her tutor; by and by she went through the performance from beginning to end without a break.
Alice clapped her hands with delight, and Omas--certain that no grownup person saw him--smiled with pleasure.
"Doesn't she know how to talk?" asked Alice, looking up at the warrior. Omas spoke somewhat sharply to his child in the Delaware tongue. She startled, and looking at Alice, asked--
"Do--yoo think me play well?"
Alice was delighted to find she could make herself understood so easily. It was wonderful how she had learned to speak English so early in life.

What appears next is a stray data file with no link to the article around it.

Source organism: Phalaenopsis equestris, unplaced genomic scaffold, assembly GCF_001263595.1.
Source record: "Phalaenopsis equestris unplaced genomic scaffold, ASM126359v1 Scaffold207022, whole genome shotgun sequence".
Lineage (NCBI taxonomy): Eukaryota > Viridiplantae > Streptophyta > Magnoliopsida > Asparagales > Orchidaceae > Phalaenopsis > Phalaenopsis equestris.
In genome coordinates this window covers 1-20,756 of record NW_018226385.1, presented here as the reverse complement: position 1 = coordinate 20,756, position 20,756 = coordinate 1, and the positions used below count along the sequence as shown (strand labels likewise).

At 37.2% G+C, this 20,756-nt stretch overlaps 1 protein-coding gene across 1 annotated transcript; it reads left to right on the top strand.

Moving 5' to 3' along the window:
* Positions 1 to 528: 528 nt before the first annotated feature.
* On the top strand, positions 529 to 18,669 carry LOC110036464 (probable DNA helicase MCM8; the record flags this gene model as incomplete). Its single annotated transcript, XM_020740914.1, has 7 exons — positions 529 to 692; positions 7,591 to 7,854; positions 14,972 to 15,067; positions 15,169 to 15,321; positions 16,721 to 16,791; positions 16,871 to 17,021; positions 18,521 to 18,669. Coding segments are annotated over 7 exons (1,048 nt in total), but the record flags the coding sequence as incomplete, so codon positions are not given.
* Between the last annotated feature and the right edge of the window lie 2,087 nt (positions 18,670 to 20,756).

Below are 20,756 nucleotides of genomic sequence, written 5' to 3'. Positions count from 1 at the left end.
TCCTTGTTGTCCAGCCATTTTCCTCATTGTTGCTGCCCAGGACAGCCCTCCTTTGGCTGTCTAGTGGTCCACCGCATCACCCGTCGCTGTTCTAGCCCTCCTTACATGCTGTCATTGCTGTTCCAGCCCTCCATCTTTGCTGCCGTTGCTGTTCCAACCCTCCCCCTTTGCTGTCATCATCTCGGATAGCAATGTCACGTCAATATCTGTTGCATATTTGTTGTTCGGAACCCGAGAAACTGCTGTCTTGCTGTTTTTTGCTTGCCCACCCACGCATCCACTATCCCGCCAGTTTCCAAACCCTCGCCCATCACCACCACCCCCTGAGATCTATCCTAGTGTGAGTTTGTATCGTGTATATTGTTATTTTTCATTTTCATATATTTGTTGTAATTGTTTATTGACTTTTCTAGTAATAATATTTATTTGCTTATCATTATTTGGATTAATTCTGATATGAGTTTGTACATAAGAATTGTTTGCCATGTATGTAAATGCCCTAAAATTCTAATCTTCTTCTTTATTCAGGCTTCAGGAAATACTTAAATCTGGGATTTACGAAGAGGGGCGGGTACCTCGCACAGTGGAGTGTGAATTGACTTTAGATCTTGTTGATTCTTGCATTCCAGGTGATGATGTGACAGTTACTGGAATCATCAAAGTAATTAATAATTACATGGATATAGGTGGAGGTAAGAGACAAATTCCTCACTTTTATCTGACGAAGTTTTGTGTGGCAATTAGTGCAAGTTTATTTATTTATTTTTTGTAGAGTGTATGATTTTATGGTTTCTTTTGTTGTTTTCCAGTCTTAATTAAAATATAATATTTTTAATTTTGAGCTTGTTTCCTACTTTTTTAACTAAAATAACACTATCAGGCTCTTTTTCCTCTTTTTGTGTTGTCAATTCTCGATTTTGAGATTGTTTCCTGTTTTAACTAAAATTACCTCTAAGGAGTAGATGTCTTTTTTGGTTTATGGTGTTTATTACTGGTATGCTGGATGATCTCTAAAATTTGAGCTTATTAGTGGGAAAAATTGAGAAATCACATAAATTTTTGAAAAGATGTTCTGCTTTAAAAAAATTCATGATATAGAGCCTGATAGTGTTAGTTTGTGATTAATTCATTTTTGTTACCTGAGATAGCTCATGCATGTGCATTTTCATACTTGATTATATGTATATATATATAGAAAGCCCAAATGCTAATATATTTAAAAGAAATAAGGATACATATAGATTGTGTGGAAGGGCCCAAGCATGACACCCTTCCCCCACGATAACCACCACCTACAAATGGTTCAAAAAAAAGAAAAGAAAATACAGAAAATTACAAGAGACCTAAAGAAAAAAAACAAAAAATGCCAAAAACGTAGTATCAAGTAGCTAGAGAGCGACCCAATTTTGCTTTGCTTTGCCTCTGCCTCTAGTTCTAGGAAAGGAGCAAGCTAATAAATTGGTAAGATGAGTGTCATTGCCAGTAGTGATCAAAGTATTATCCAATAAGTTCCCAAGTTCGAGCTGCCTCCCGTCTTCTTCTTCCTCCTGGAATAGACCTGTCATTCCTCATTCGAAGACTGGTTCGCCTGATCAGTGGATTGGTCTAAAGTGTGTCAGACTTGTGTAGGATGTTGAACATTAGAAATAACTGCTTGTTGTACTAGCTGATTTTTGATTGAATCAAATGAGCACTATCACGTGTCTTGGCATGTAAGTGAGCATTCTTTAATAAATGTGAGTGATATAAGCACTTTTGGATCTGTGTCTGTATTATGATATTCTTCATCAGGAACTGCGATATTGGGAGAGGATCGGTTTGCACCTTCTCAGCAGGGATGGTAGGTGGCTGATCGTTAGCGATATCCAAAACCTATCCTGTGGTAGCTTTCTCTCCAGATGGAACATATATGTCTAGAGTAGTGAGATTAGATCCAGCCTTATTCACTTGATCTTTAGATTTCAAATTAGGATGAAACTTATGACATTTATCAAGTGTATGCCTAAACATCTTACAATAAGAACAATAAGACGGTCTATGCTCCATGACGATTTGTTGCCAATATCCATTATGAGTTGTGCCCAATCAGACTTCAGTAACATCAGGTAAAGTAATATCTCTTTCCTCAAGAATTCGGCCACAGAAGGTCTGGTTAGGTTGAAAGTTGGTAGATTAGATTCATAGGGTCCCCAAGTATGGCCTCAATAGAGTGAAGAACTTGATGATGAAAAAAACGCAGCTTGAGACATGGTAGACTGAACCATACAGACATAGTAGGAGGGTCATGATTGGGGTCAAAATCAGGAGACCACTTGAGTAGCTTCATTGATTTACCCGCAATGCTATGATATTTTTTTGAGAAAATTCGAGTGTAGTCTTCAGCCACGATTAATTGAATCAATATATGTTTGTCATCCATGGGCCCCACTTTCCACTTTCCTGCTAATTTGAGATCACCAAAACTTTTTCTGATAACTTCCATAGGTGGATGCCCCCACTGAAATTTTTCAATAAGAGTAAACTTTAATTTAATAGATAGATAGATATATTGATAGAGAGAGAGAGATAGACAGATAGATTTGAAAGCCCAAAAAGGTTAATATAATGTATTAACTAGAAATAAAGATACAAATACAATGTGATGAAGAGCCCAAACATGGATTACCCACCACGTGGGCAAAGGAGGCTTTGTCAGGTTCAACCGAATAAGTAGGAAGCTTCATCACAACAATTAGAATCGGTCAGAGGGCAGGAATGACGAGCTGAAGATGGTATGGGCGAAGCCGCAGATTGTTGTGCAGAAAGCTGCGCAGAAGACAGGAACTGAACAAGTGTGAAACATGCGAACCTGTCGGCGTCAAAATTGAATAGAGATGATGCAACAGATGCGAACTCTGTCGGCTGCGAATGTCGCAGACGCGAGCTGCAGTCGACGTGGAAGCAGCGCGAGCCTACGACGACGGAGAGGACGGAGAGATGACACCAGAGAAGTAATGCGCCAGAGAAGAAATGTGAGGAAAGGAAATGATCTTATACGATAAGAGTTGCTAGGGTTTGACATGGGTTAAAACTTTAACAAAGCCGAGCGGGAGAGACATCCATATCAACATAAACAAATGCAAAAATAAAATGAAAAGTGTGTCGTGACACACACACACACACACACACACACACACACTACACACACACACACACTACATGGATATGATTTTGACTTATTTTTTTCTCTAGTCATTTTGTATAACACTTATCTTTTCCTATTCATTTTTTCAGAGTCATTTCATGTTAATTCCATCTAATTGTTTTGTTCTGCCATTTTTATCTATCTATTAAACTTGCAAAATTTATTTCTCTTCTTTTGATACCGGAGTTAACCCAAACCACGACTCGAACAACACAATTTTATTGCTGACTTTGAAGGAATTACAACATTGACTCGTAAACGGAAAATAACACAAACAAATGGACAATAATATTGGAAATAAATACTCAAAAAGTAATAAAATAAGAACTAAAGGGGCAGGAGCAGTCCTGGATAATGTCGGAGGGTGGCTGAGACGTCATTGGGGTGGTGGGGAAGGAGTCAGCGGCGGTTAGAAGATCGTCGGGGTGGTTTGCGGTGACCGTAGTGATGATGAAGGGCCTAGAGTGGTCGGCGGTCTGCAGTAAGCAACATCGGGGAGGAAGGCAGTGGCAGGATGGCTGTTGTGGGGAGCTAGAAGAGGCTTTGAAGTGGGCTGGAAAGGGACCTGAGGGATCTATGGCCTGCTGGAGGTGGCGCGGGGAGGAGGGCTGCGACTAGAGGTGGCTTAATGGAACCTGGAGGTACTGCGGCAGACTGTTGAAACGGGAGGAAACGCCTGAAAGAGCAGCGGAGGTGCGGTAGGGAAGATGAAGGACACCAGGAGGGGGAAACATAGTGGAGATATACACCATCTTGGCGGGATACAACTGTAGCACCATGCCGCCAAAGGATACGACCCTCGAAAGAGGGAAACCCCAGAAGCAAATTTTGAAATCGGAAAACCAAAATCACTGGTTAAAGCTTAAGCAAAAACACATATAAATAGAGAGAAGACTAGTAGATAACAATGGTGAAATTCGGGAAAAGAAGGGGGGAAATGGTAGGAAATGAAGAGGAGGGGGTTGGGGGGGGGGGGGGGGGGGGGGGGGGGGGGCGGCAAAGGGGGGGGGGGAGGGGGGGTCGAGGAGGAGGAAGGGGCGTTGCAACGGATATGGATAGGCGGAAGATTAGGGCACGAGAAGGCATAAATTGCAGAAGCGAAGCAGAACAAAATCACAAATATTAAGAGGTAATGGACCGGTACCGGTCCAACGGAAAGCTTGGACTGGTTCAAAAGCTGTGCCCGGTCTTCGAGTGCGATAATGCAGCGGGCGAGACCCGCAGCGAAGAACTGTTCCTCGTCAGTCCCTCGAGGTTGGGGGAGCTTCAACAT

"I guess you can," was the ready reply of Alice; "your father can't begin to play as well. When you go home you can show your mamma how to play Jack Stones. Have you any brothers and sisters?"
"No; me have no brother--no sister."
"That's too bad! I've got a big brother Ben. He isn't home now, but he will be here to supper. He's a nice boy, and you will like him. Let's go in the house now to see mamma, and you can